The struggling ‘crypto’ sector hopes to avoid having fun staying poor by embracing financial bailouts the same way that a drowning man grabs the point of a sword.
The fate of BlockFi continues to hang in the balance after a wild week of efforts to rescue the struggling digital currency lending platform. BlockFi found itself on shaky foundations as the overall market struggles from a lack of liquidity thanks to overly interconnected major lending platforms and suspect stablecoins.
Last week, BlockFi announced that it had arranged—but not finalized—a $250 million credit facility with cryptocurrency exchange FTX. BlockFi CEO Zac Prince claimed the deal “reinforces the commitment that BlockFi has to serving its clients and ensuring their funds are safeguarded.” A few days later, the Wall Street Journal reported that FTX was in talks to acquire a significant stake in BlockFi.
Crucially, the original announcement stated that the $250 million was “intended to be contractually subordinate to all client balances across all account types,” meaning that customers would be first in line for a share of that cash should BlockFi go busto. That would put BlockFi’s major investors at the back of the bus, an inversion of the status quo that the blue-chip types weren’t about to take lying down.
On Sunday, media outlets reported that digital currency investment firm Morgan Creek Digital was looking to raise its own $250 million to take a controlling stake in BlockFi. Morgan Creek managing partner Mark Yusko reportedly told investors that FTX’s offer included an option to allow the exchange to acquire BlockFi “at essentially zero price,” effectively kicking Morgan Creek and other existing backers to the curb without anything to show for their investment.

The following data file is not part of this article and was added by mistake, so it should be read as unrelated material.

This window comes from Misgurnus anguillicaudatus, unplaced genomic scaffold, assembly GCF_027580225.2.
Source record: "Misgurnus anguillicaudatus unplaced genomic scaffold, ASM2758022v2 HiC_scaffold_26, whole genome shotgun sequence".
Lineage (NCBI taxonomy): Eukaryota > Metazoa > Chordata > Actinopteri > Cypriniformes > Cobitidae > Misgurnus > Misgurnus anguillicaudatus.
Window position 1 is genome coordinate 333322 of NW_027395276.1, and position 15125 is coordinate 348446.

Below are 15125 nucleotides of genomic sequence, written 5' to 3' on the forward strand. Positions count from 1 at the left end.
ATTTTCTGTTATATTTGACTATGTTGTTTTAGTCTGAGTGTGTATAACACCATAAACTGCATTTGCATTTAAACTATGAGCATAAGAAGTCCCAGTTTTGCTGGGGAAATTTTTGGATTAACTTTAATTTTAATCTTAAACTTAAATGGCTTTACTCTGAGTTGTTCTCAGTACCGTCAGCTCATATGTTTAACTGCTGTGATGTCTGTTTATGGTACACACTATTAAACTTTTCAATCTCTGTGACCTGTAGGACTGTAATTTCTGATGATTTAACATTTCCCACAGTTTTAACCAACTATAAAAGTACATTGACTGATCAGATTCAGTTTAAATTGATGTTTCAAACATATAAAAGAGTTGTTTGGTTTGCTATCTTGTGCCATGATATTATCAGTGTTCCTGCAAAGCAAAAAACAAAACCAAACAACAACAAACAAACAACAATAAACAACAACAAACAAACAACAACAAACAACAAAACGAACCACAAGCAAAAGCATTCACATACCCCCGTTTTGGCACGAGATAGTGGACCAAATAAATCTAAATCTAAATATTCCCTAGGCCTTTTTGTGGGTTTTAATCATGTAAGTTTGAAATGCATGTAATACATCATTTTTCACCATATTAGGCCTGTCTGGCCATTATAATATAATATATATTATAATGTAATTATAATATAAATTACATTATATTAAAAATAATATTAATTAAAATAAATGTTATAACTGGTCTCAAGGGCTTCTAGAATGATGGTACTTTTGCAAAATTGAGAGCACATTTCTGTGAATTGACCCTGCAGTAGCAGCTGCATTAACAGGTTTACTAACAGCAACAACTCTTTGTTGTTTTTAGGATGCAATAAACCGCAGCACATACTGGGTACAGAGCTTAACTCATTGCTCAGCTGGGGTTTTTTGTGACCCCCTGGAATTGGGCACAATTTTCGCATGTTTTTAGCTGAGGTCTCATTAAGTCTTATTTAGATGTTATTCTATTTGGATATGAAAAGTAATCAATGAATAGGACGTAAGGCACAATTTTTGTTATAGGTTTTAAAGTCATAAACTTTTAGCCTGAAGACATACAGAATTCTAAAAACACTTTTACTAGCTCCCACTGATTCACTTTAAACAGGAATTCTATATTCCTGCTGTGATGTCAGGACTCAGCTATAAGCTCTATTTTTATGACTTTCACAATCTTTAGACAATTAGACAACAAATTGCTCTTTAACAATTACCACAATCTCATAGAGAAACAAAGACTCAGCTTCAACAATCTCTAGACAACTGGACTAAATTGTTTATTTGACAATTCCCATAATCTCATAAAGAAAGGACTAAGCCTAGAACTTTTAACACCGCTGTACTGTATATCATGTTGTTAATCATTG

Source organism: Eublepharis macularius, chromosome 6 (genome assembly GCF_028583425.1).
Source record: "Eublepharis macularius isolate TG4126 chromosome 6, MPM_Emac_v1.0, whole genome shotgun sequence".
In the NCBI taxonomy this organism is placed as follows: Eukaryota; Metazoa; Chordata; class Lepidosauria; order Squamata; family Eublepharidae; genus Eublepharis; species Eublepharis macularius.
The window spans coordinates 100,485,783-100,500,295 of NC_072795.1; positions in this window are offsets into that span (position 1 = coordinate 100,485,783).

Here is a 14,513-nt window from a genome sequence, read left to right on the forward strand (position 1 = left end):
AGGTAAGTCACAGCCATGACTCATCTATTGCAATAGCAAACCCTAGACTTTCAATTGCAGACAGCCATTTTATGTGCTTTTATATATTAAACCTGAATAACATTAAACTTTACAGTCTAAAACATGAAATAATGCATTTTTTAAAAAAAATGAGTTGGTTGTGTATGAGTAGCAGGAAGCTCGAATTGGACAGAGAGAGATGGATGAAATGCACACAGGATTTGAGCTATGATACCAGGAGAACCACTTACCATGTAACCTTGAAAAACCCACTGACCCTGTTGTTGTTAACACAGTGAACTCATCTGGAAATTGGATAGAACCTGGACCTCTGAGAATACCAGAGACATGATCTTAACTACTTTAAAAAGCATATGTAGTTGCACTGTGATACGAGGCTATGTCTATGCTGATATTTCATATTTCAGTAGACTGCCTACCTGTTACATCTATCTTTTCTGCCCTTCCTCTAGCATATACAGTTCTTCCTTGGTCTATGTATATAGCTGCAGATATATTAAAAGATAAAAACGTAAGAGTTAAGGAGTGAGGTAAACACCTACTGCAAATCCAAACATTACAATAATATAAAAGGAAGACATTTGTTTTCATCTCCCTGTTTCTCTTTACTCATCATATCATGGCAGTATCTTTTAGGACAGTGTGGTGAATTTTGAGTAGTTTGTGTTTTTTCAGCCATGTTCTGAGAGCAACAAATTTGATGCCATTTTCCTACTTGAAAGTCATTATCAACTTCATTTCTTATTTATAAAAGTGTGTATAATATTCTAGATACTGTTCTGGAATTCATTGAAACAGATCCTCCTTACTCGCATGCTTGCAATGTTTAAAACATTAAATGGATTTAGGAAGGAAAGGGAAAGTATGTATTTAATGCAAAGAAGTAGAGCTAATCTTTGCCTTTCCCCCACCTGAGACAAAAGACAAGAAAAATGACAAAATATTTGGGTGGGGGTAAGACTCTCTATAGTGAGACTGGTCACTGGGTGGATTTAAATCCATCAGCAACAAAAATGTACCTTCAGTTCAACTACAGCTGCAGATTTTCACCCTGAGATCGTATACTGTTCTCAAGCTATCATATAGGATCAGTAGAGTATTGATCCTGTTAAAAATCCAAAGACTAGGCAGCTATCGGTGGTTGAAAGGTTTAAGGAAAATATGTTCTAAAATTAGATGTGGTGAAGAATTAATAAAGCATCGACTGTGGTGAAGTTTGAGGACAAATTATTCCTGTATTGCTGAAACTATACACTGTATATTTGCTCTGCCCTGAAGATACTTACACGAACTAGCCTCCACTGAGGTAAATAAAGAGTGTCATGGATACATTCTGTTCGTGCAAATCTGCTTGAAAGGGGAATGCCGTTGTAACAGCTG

Yusko, who founded Morgan Creek Digital alongside Jason Williams and Anthony Pompliano in 2018, appeared skeptical as to the fund’s ability to raise the necessary cash to preserve Morgan Creek’s stake in BlockFi, suggesting there was only a “10% possibility” of finding wealthy saps willing to throw more good money after bad.
Yusko has a hedge fund history that dates back to the 1990s, having served as chief investment officer for The Endowment Fund, a partnership between his Morgan Creek Capital Management and Salient Partners LP. Yusko was ultimately turfed from that role due to poor performance and the Fund ended up limiting investor withdrawals—sound familiar?—following a series of major redemptions. Future redemptions were allowed at significant haircuts. Clearly, Yusko would prefer that his firm isn’t subjected to such shoddy treatment should FTX acquire BlockFi.
SBF Morgan to the rescue
BlockFi hasn’t had the best start to the year, which began with the company paying a $100 million penalty to resolve U.S. state and federal probes into its unregistered lending products. Earlier this month, BlockFi sacked 20% of its staff due to ‘market conditions’ and conducted a funding round that valued the company at $1 billion, only one-third of the company’s supposed valuation one year earlier.
Morgan Creek’s self-interested motivation in a BlockFi bailout is obvious. It’s less apparent the benefit that FTX and founder Sam Bankman-Fried (SBF) hope to derive from bailing out a company that doesn’t appear to have exercised much in the way of sound judgment at multiple stops along its path to insolvency.
FTX/SBF are proving to be the bailer-outers of last resort for many troubled crypto projects. In February, FTX acquired the Liquid Group, just a year after FTX loaned the Japanese exchange $120 million because Liquid’s digital wallets were hacked. SBF also took a 7.6% stake in Robinhood, the platform that helped popularize retail crypto trading in the most recent bubble, but which posted a net loss of $3.7 billion in 2021. (This week, SBF denied rumors that FTX was about to acquire Robinhood outright.)